Do RV Furnaces Run On Electricity?

Do RV Furnaces Run On Electricity?

electric furnace

Yes, there are some rv furnaces that run on electricity. However the most common type of rv furnace is the LP (liquid propane) or gas-run heaters. The ones that run on electric are generally not recommended because they use quite a bit of energy, even when it's turned off.

Electric RV Furnaces

There are differing opinions surrounding how many hours you can safely run an electric heater in an RV if it's plugged into shore power (120 volt). Some sources say to never run one for more than 1 hour per day while others say 2 hours per day is fine for limited periods of time, like during bad weather. It all depends on various factors such as: the size and insulation of your unit, whether you have a single or two-story RV, whether or not you have a generator, how strong the shore power is, etc.

So the best thing to do is check with your manufacturer and do what they say.

The one hour per day rule was created because of potential problems with freon leaks in window air conditioners that would cause them to lose pressure while running. If this happens while you're plugged into shore power it could be very dangerous since a high voltage circuit will run through your unit unchecked. Without any type of breaker or fuse between the source and your RV it would essentially become an arc welder.

The "one hour" recommendation protects against two different things:
  • The first is a high voltage arc caused by a pressure drop in the system.
  • The second is over heating from the unit running continuously without being able to exchange heat from inside to outside which means your house will begin to get pretty hot.

If you can't run a window air conditioner for one hour in any 24, then it's time for a new one that uses electric motors instead of freon compressors. When this happens, centrifugal force kicks in and pulls the freon out of the seal between your condensing unit and your evaporator coil. That gas has nowhere else to go but back into your home, creating an explosive environment. It's why when you hook up to shore power, all RVs have refrigerant leaks slowly, over time. If you hook up shore power and don't turn on your AC, no refrigerant leaks out as long as the heat strip is warm enough to keep everything closed. When it's cold outside, then the seals shrink down a bit and allow some of that freon to release into your coach, but not nearly as fast as when you run an electric motor for a couple hours.

There are ways around this problem however:
  • Use small window units or even portable ones with wheels so they can be moved from window to window easily. Portable models have become very popular in many RVs these days since they're easy to move from room-to-room by simply plugging them in anywhere there's a good window.
  • If you use window air conditioners, then make sure that the one you buy has the "Energy Saver" feature. This feature allows your unit to cycle on and off at regular intervals which trickles your batteries so it's much easier on them when using AC in an RV. Although it doesn't happen often, when the unit is running constantly, this will drain your batteries quickly so be aware of how much power each appliance inside your RV uses to save battery life when necessary.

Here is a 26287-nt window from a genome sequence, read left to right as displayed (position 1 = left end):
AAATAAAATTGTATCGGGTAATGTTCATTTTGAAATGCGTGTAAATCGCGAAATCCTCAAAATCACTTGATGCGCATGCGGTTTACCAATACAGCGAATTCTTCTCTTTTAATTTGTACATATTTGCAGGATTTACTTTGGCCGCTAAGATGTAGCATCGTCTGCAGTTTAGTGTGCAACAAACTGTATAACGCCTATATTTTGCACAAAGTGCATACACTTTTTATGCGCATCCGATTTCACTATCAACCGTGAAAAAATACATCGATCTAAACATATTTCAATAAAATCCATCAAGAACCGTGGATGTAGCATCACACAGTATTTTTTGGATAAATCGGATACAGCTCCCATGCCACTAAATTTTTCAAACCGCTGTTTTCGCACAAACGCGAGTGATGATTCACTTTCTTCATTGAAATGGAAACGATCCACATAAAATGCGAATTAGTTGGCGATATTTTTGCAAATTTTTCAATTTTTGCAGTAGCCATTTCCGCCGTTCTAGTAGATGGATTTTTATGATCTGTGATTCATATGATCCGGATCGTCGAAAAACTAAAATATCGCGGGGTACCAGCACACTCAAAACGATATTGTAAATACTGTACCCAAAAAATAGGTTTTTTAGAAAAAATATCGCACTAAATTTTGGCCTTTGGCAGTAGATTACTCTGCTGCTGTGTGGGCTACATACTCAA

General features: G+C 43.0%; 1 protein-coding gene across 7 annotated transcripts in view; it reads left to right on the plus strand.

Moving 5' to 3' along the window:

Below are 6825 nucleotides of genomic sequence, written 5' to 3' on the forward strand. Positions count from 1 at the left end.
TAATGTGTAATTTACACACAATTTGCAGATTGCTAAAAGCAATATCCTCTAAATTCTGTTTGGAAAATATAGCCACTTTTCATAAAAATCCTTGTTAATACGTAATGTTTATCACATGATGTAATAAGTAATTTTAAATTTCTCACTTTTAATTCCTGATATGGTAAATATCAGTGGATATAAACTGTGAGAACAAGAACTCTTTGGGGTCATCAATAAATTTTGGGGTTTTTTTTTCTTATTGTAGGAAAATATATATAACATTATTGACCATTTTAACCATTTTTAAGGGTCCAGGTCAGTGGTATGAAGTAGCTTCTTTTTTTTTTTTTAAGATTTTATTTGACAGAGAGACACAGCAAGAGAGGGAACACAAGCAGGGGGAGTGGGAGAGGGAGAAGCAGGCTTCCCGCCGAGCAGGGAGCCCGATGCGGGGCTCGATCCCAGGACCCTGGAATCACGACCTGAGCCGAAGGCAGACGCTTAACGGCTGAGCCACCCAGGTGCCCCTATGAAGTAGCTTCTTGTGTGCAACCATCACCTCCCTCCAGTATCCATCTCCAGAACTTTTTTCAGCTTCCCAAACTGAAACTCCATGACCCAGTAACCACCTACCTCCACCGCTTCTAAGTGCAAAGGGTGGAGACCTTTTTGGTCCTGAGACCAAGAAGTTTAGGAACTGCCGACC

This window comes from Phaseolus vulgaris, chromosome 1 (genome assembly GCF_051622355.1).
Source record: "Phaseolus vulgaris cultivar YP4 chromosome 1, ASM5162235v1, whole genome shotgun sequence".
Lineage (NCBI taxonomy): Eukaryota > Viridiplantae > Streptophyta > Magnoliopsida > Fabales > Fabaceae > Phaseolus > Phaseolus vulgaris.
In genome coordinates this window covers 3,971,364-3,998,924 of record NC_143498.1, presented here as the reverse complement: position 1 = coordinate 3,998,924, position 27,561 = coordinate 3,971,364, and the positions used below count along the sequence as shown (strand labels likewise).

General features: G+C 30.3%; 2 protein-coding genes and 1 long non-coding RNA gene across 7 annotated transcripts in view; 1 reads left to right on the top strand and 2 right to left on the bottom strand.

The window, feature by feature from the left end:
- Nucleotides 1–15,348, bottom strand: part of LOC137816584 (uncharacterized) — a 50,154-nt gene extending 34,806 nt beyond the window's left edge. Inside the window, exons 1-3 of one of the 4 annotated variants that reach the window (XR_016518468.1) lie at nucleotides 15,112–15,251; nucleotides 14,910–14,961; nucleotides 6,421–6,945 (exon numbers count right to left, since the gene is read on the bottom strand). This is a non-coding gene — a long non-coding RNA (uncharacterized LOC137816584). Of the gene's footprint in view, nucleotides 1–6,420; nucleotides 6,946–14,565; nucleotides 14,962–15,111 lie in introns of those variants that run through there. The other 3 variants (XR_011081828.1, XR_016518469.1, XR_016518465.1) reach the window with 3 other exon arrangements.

• Use gas heat instead - Gas heat is usually more efficient than electric heating in RVs because there are no voltage conversions or whatever else that reduces overall efficiency over long wire runs (the main thing that makes less efficient than in homes).

For many RVs, you'll find it very hard to run anything inside the RV while driving. This often makes running your gas furnace in an RV the only viable option when dealing with colder temperatures and harsh weather. If you can afford a diesel RV, consider getting one for this reason alone.

Different Types of Electric Furnaces and Heaters (For Rvs)

There are a couple different types of electric furnaces and heaters that you can choose from instead of using the propane option.

  • Electric Wall Heaters: The electric wall options are sometimes some of the more costly option. They are sometimes called cube heaters. These types of furnaces use both convection and forced air to transfer the heater's warmth.
  • Electric Heat Pumps: An alternative option for heating an RV with electricity is the heat pump furnace or space heater. This option uses water or other liquids like antifreeze solutions (like ethylene glycol) to help transfer the heat throughout your RV, in this case through a room in your RV that heats up in colder weather, but starts to cool down when no one is around in it anymore
  • Radiant Heater: This type of rv electric furnace/heater uses resistive wires or elements to heat the air inside your RV. With these types of heaters, the heat is distributed evenly around the area it heats either through flooring or wall-mounted panels.

Carbon Monoxide Safety Information

A carbon monoxide sensor or monitor should always be present inside your motorhome, especially if you have an RV furnace installed. Carbon monoxide is odorless and colorless. To know whether or not there are high levels of carbon monoxide in your motorhome, look for symptoms like headaches, fatigue, nausea and dizziness.

Propane Heaters

These are the most commonly used type in RV furnaces. Propane heaters are also known as LP heaters that emit up to 60,000 BTU. These work by burning propane fuel. If propane runs out, the furnace shuts down immediately.

The modern day propane heater is equipped with automatic shut-off mechanisms, which are needed to prevent overheating or excess gas consumption when there are leaks in the gas line. Leaks can be caused by loose connections between your 300 PSI water system and LP tanks . Using an improper regulator valve for your RV furnace will cause leakage too. The proper regulator must be one endorsed for use with LP gas appliances only. A secondary leak detector needs to be present within 10 feet of any motorhome appliance that uses flammable gas, close to the ground. This is an important safety measure that will help detect problems early on.